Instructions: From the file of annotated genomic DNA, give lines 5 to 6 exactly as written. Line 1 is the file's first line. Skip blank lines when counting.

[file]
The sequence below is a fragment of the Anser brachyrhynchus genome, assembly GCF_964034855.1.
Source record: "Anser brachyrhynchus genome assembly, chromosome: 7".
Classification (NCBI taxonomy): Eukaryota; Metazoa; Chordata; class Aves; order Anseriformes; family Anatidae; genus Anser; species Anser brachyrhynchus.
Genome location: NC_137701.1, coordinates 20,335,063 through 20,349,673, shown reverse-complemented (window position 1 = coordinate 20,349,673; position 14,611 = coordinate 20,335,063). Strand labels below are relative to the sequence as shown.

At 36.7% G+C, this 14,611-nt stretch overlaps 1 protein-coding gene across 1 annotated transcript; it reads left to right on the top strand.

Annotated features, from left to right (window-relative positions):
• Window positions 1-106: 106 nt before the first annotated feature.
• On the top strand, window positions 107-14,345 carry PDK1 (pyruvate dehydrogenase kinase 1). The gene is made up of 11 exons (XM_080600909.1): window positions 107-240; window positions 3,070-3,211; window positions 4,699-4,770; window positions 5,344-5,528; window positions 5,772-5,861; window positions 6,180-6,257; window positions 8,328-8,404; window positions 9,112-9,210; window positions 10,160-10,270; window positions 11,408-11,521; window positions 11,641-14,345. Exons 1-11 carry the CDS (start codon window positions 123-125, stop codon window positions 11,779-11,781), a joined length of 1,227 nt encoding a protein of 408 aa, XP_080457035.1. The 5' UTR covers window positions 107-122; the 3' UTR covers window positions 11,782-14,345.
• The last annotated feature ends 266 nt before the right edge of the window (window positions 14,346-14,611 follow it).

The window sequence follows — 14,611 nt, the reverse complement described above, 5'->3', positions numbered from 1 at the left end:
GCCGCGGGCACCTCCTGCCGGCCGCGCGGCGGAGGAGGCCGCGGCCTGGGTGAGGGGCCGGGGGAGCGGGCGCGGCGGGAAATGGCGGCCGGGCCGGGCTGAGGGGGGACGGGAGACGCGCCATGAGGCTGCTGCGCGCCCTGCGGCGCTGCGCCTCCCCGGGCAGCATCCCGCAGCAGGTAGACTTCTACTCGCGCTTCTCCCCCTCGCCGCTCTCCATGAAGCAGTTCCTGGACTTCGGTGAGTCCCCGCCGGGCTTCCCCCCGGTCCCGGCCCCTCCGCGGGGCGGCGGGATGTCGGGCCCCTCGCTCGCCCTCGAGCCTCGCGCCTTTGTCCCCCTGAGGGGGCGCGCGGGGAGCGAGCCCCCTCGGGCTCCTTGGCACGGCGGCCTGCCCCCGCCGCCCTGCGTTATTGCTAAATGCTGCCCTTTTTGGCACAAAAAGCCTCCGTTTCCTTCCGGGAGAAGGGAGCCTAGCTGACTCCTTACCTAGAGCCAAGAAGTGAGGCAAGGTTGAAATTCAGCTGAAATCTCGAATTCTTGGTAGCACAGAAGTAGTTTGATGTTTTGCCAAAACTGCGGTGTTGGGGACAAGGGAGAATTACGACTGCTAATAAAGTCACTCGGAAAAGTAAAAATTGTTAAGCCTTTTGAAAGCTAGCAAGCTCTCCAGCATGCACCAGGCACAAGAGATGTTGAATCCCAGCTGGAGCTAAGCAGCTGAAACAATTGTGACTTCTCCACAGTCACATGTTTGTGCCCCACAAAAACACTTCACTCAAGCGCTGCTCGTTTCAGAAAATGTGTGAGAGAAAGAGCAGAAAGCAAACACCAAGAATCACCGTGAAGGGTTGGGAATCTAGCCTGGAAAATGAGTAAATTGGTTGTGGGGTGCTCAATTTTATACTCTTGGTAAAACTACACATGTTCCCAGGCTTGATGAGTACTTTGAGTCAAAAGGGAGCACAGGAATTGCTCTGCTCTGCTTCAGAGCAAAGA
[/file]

At 36.7% G+C, this 14,611-nt stretch overlaps 1 protein-coding gene across 1 annotated transcript; it reads left to right on the top strand.

Annotated features, from left to right (window-relative positions):